Dear Editor, The chapter on mental, behavioural and neurodevelopmental disorders of the 11th revision of the International Classification of Diseases and Related Health Problems (ICD-11) has been now finalized. Reporting of health statistics by Member States to the World Health Organization (WHO) using the new diagnostic system will begin in 2022. The section on mood disorders of the ICD-11 is overall consistent with the corresponding section of the ICD-10. However, the definitions of a depressive and a manic episode have been slightly changed, making them consistent with the DSM-5 (see below), and an independent category of bipolar II disorder has been introduced. A significant effort has been made by the WHO and the American Psychiatric Association to harmonize the diagnostic systems they produce (the ICD-11 and the DSM-5). Indeed, the organizational framework ("metastructure") is now the same in the two systems. Nonetheless, several intentional differences between the two classifications remain, or have emerged as a consequence of changes made in the DSM- 5. Here we briefly summarize the convergences and the divergences between the ICD-11 and the DSM-5 regarding the section on mood disorders (see Table 1). A major convergence between the two diagnostic systems regards the minimum number of symptoms required for the diagnosis of major depression ("depressive episode" in the ICD-11). In the ICD-11, contrary to the ICD-10, the threshold for the diagnosis of depression is the same as in the DSM: at least five depressive symptoms. However, the ICD-11 requires at least five symptoms out of a list of ten (instead of nine as in the DSM-5). The additional symptom is "hopelessness", which has been found to outperform more than half of DSM symptoms in differentiating depressed from non-depressed people (McGlinchey et al. 2006). Table 1. Some Main Differences Between ICD-10, ICD-11 and DSM-5 Concerning the Diagnosis Of Mood Disorders ICD-10 ICD-11 DSM-5 Threshold for diagnosis of depressive episode At least four out of ten symptoms, two of which must be depressed mood, loss of interest and enjoyment, or increased fatigability At least five out of ten symptoms, one of which must be depressed mood or diminished interest or pleasure At least five out of nine symptoms, one of which must be depressed mood or diminished interest or pleasure The threshold for the diagnosis of depression is higher if the person is bereaved Not made explicit Yes No Antidepressant-related mania qualifies as a manic episode No Yes Yes Mixed episode is a separate diagnostic entity Yes Yes No Dysthymia is a separate diagnostic entity Yes Yes No Bipolar II disorder is a separate diagnostic entity No Yes Yes "Qualifiers" ("specifiers") for the diagnoses of mood disorders are provided No Yes Yes CONVERGENCES AND DIVERGENCES IN THE ICD-11 VS. DSM-5 CLASSIFICATION OF MOOD DISORDERS 294 The ICD-11 is also following the DSM-5 in requiring the presence of increased activity or a subjective experience of increased energy, in addition to euphoria (or irritability or expansiveness), for the diagnosis of a manic episode, in order to reduce the chance of false positive cases. The two diagnostic systems also converge in considering that a manic or hypomanic syndrome arising during antidepressant treatment, and enduring beyond the known physiological effects of that treatment, qualifies as a manic or hypomanic episode. Bipolar II disorder has become an independent category in the ICD-11 (it was just mentioned as an example of "other bipolar affective disorders" in the ICD-10). Furthermore, for the first time, the ICD follows the DSM in introducing "qualifiers" (corresponding to DSM-5 "specifiers") to the diagnoses of mood disorders, based on specific aspects of symptomatology or course. There are, however, three important aspects in which the two diagnostic systems diverge. All of them are a consequence of changes made in the DSM-5 that the relevant ICD-11 Committee has regarded as not sufficiently supported by the available research evidence. The first of these divergences concerns the issue of bereavement. In the ICD-11, in line with the DSM-IV and ICD-10 approach, it is stated that "a depressive episode should not be considered if the depressive symptoms are consistent with the normative response for grieving within the individual's religious and cultural context". However, the diagnosis of depression is not excluded if the person is bereaved; the diagnostic threshold is just raised, exactly as it happens in ordinary clinical practice. A depressive episode during bereavement is suggested by the persistence of symptoms for at least one month, and the presence of at least one symptom which is unlikely to occur in normal grief (such as extreme beliefs of low self-worth or guilt not related to the lost loved one, presence of psychotic symptoms, suicidal ideation, or psychomotor retardation). In contrast, the special status conferred by the DSM-IV to bereavement among life stressors has been eliminated in the DSM-5. However, two independent follow-up studies (Mojtabai 2011, Wakefield and Schmitz 2012) have reported that, in people with baseline bereavement-related depression, the risk for the occurrence of a further depressive episode during follow-up is significantly lower than in individuals with baseline non-bereavement-related depression, and not significantly different from the risk of people without a baseline history of depression to develop a first depressive episode during follow-up. This research evidence strongly supports the ICD-11 (and DSM-IV) approach. Furthermore, an intensive public debate has highlighted the consequences that the DSM-5 approach to the bereavement issue could have in several cultures, including a high rate of false positives and a trivialization of the concept of depression and consequently of mental disorder (Kleinman 2012). A second divergence between the ICD-11 and DSM-5 sections on mood disorders concerns mixed states. The category of mixed episode is kept in the ICD-11, defined by several prominent manic and depressive symptoms which either occur simultaneously or alternate very rapidly (from day to day or within the same day) during a period of at least two weeks. The mood state is altered throughout the episode (i.e., the mood should be depressed, dysphoric, euphoric or expansive for at least two weeks). When depressive symptoms predominate, common contrapolar symptoms are irritability, racing or crowded thoughts, increased talkativeness, and increased activity. When manic symptoms predominate, common contrapolar symptoms are dysphoric mood, expressed beliefs of worthlessness, hopelessness, and suicidal ideation. This definition is in line with the ICD-10 and completely consistent with both classic and recent research evidence, as well as with clinical experience. In contrast, the DSM-5 solution to eliminate the category of mixed episode and to introduce a specifier "with mixed features", applicable to manic, hypomanic and depressive episodes, has had the consequence to reduce the visibility of "mixity" in ordinary clinical practice (especially since the specifier is not codable, and is therefore at risk of not being recorded in clinical settings). Moreover, the DSM-5 definition of major depression with mixed features, requiring the presence of at least three "classic" manic symptoms (such as elevated mood, grandiosity, and increased involvement in risky activities) has been criticized for being inconsistent with the concept of mixed depression as delineated in both the classic and recent literature (e.g., Koukopoulos and Sani 2014). A third divergence between the two diagnostic systems consists in the fact that the ICD-11 has not followed the DSM-5 in combining dysthymic disorder and chronic major depressive disorder into a single category ("persistent depressive disorder"). In fact, the relevant ICD-11 Committee expert considered that the evidence that the two disorders represent the same condition, to be addressed therapeutically in the same way, is insufficient. The category of dysthymic disorder is kept in the ICD-11, while a qualifier "current episode persistent" is to be used when the diagnostic requirements for depressive episode have been met continuously for at least the past two years. For a discussion of other aspects of the classification of mood disorders, with the relevant therapeutic implications, as well as for information about the differences between the ICD-11 and the DSM-5 concerning other sections of the classification of mental disorders, we refer the reader to previous contributions (Demyttenaere et al. 2015, Fried et al. 2016, Haroz et al. 2017, Boschloo et al. 2019, Bryant 2019, Forbes et al. 2019, Fusar-Poli et al. 2019, Gureje et al. 2019, 295 Received: 13.09.2021, Accepted: 19.09.2021, Available Online Date: 30.11.2021 MD., University of Campania L. Vanvitelli, WHO Collaborating Centre for Research and Training in Mental Health, Naples, Italy. Dr. Arcangelo Di Cerbo, e-mail: ardice77@gmail.com https://doi.org/10.5080/u26899 Reed et al. 2019, Kendall 2019, van Os et al. 2019, Cuijpers et al. 2020, Fava and Guidi 2020, Gaebel et al. 2019, 2020, Hasler 2020, Jarrett 2020, Kato et al. 2020, Maj et al. 2020, Reynolds 2020, Sanislow 2020, Stein et al. 2020). An International Advisory Group has been established to supervise the activities of translation, training of professionals and implementation of the ICD-11 chapter on mental disorders (see Giallonardo 2019, Pocai 2019, Perris 2020). The experience in the field will tell whether the above divergences from the DSM-5 in the ICD-11 classification of mood disorders are justified. Indeed, divergences in the description of the same mental health condition may sometimes be useful in order toallow the empirical comparison of different approaches to issues that are controversial. Arcangelo DI CERBO REFERENCES Boschloo L, Bekhuis E, Weitz ES et al (2019) The symptom-specific efficacy of antidepressant medication vs. cognitive behavioral therapy in the treatment of depression: results from an individual patient data meta-analysis. World Psychiatry 18:183-91. Bryant RA (2019) Post-traumatic stress disorder: a state-of-the-art review of evidence and challenges. World Psychiatry 18:259-69. Cuijpers P, Noma H, Karyotaki E et al (2020) A network meta-analysis of the effects of psychotherapies, pharmacotherapies and their combination in the treatment of adult depression. World Psychiatry 19:92-107. Demyttenaere K, Donneau AF, Albert A et al (2015) What is important in being cured from depression? Discordance between physicians and patients (1). J Affect Disord 174:390-6. Fava GA, Guidi J (2020) The pursuit of euthymia. World Psychiatry 19:40-50. Fried EI, Epskamp S, Nesse RM et al (2016) What are "good" depression symptoms? Comparing the centrality of DSM and non-DSM symptoms of depression in a network analysis. J Affect Disord 189:314-20. Forbes MK, Wright AGC, Markon KE et al (2019) The network approach to psychopathology: promise versus reality. World Psychiatry 18:272-3. Fusar-Poli P, Solmi M, Brondino N et al (2019) Transdiagnostic psychiatry: a systematic review. World Psychiatry 8:192-207. Gaebel W, Reed GM, Jakob R (2019) Neurocognitive disorders in ICD-11: a new proposal and its outcome. World Psychiatry 18:232-3. Gaebel W, Stricker J, Riesbeck M et al (2020) Accuracy of diagnostic classification and clinical utility assessment of ICD-11 compared to ICD-10 in 10 mental disorders: findings from a web-based field study. Eur Arch Psychiatry Clin Neurosci 270:281-9. Giallonardo V (2019) ICD-11 sessions within the 18th World Congress of Psychiatry. World Psychiatry 18:115-6. Gureje O, Lewis-Fernandez R, Hall BJ et al (2019) Systematic inclusion of culture-related information in ICD-11. World Psychiatry 18:357-8. Haroz EE, Ritchey M, Bass JK et al (2017) How is depression experienced around the world? A systematic review of qualitative literature. Soc Sci Med 183:151-62. Hasler G (2020) Understanding mood in mental disorders. World Psychiatry 19:56-7. Jarrett RB (2020) Can we help more? World Psychiatry 19:246-7. Kato TA, Kanba S, Teo AR (2020) Defining pathological social withdrawal: proposed diagnostic criteria for hikikomori. World Psychiatry 19:116-7. Kendall T (2019) Outcomes help map out evidence in an uncertain terrain, but they are relative. World Psychiatry 18:293-5. Kleinman A (2012) Culture, bereavement, and psychiatry. Lancet 379:608-9. Koukopoulos A, Sani G (2014) DSM-5 criteria for depression with mixed features: a farewell to mixed depression. Acta Psychiatr Scand 129:4-16. Kotov R, Jonas KG, Carpenter WT et al (2020) Validity and utility of Hierarchical Taxonomy of Psychopathology (HiTOP): I. Psychosis superspectrum. World Psychiatry 19:151-72. Maj M, Stein DJ, Parker G et al (2020) The clinical characterization of the adult patient with depression aimed at personalization of management. World Psychiatry 19:269-93. McGlinchey JB, Zimmerman M, Young D et al (2006) Diagnosing major depressive disorder VIII. Are some symptoms better than others? J Nerv Ment Dis 194:785-90. Mojtabai R (2011) Bereavement-related depressive episodes: characteristics, 3-year course, and implications for the DSM-5. Arch Gen Psychiatry 68:920-8. Perris F (2020) ICD-11 sessions at the 19th World Congress of Psychiatry. World Psychiatry 19:263-4. Pocai B (2019) The ICD-11 has been adopted by the World Health Assembly. World Psychiatry 18:371-2. Reed GM, First MB, Kogan CS et al (2019) Innovations and changes in the ICD-11 classification of mental, behavioural and neurodevelopmental disorders. World Psychiatry 18:3-19. Reynolds CF 3rd (2020) Optimizing personalized management of depression: the importance of real-world contexts and the need for a new convergence paradigm in mental health. World Psychiatry 19:266-8. Sanislow CA (2020) RDoC at 10: changing the discourse for psychopathology. World Psychiatry 19:311-2. Stein DJ, Szatmari P, Gaebel W et al (2020) Mental, behavioural and neurodevelopmental disorders in the OCD-11: an international perspective on key changes and controversies. BMC Med 18:21. van Os J, Guloksuz S, Vijn TW et al (2019) The evidence-based group-level symptom-reduction model as the organizing principle for mental health care: time for change? World Psychiatry 18:88-96. Wakefield JC, Schmitz MF (2012) Recurrence of bereavement-related depression: evidence for the validity of the DSM-IV bereavement exclusion from the Epidemiologic Catchment Area Study. J Ment Dis 200:480-5.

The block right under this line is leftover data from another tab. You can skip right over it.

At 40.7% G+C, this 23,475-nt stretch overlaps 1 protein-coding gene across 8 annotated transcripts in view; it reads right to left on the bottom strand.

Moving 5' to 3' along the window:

Assuntos